Trump, who had been making false claims that the election had been stolen from him for two months, delivered a speech at a “Save America” rally outside the White House prior to the assault on the Capitol. Trump spoke for more than an hour, saying at one point, “We fight like hell and if you don’t fight like hell, you’re not going to have a country anymore.” Some of his supporters then marched to the Capitol, fought police and overran the building. Five people died.
Jennifer Ryan, a Texas woman who is facing federal charges for entering a restricted building and disorderly conduct on Capitol grounds, told a local CBS affiliate after her arrest that she thought Trump should pardon her. “I thought I was following my president. I thought I was following what we were called to do,” she said. “He asked us to fly there. He asked us to be there. So I was doing what he asked us to do.”
Whether or not Trump’s remarks are similar to the Democratic statements featured in the meme is a matter of opinion. Some Republican members of Congress thought they were. In the debate before the impeachment vote, two congresswomen — Rep. Debbie Lesko of Arizona and Rep. Lisa McClain of Michigan — read some of the quotes included in the meme.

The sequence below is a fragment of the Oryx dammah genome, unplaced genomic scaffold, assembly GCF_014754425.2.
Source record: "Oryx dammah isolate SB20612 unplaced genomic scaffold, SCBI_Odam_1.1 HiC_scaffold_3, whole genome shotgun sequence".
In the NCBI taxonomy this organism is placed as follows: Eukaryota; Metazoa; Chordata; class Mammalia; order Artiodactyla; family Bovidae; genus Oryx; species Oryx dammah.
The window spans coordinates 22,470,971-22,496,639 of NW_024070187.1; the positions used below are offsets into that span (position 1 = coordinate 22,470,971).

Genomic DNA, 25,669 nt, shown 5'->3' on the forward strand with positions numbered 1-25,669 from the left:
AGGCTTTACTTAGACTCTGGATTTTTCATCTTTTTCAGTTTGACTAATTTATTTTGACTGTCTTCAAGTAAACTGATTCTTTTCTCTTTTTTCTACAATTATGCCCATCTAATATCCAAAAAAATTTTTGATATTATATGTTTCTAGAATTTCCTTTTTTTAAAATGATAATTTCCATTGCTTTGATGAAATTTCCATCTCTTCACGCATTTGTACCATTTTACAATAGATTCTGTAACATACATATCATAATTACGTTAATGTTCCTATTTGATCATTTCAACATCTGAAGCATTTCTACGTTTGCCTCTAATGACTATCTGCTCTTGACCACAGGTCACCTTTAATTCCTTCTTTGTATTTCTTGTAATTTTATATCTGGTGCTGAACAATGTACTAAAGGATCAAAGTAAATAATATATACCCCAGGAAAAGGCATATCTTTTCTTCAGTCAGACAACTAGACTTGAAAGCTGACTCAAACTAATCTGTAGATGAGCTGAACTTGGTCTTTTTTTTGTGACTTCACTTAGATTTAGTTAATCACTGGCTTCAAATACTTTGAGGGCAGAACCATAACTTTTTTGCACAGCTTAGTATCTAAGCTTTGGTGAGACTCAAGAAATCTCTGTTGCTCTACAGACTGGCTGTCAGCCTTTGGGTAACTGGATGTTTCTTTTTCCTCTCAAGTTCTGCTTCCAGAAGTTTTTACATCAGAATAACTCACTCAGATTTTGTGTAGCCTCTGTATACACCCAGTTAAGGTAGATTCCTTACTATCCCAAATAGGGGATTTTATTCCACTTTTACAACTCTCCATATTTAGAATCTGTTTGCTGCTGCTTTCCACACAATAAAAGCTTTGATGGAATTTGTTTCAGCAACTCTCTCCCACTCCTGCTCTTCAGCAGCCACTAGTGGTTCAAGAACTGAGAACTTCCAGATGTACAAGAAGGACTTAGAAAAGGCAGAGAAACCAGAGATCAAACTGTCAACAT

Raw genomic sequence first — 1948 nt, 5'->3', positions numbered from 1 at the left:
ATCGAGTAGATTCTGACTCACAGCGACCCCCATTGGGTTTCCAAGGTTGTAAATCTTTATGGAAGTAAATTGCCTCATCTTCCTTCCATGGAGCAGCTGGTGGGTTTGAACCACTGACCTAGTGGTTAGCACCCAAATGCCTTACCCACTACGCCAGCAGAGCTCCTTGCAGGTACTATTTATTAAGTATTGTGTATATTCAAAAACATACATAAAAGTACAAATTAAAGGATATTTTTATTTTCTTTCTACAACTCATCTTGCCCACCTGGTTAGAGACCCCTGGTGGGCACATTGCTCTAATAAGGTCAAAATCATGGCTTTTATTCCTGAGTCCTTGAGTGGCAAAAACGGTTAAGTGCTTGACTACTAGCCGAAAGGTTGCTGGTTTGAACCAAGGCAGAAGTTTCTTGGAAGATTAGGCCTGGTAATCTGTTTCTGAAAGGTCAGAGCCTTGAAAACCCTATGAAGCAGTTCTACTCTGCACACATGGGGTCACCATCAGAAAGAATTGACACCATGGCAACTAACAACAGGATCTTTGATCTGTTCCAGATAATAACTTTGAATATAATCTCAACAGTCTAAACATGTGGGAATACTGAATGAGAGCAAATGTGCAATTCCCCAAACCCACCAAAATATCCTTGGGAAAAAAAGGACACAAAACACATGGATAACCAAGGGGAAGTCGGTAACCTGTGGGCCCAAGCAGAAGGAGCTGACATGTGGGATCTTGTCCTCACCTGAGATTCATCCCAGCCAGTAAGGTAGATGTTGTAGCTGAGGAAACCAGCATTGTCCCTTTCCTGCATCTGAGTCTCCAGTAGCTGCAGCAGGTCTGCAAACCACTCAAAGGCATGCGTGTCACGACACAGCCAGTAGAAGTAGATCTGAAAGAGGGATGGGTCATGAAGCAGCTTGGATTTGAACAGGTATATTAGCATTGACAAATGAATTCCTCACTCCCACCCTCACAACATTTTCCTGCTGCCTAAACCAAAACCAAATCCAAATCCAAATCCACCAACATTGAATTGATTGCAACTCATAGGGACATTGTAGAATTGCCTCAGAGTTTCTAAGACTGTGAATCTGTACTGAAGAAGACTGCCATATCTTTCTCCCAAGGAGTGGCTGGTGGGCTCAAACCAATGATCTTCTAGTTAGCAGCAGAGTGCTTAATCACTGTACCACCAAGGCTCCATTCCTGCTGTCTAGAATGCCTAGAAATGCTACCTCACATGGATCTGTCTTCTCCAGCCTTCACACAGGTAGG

Below we’ll present the facts about the four Democratic quotes included in the meme, explaining the context in which they were made and what, if any, violence followed.
Rep. Ayanna Pressley Quote on Postal Funding
In August, the U.S. Postal Service was expecting a surge in mail-in ballots for the Nov. 3 election due to the COVID-19 pandemic. A coronavirus relief bill under consideration at the time had included funds to cover associated costs, a move that Trump opposed.
Pressley answered, “They need to be. … Listen, I’m looking to the public. You know, this is as much about public outcry and organizing, and mobilizing, and applying pressure so that this GOP-led Senate and that these governors that continue to carry water for this administration, putting the American people in harm’s way, turning a deaf ear to the needs of our families and our communities — hold them accountable. Make the phone calls, send the emails, show up. You know, there needs to be unrest in the streets for as long as there’s unrest in our lives and, unfortunately, there’s plenty to go around.”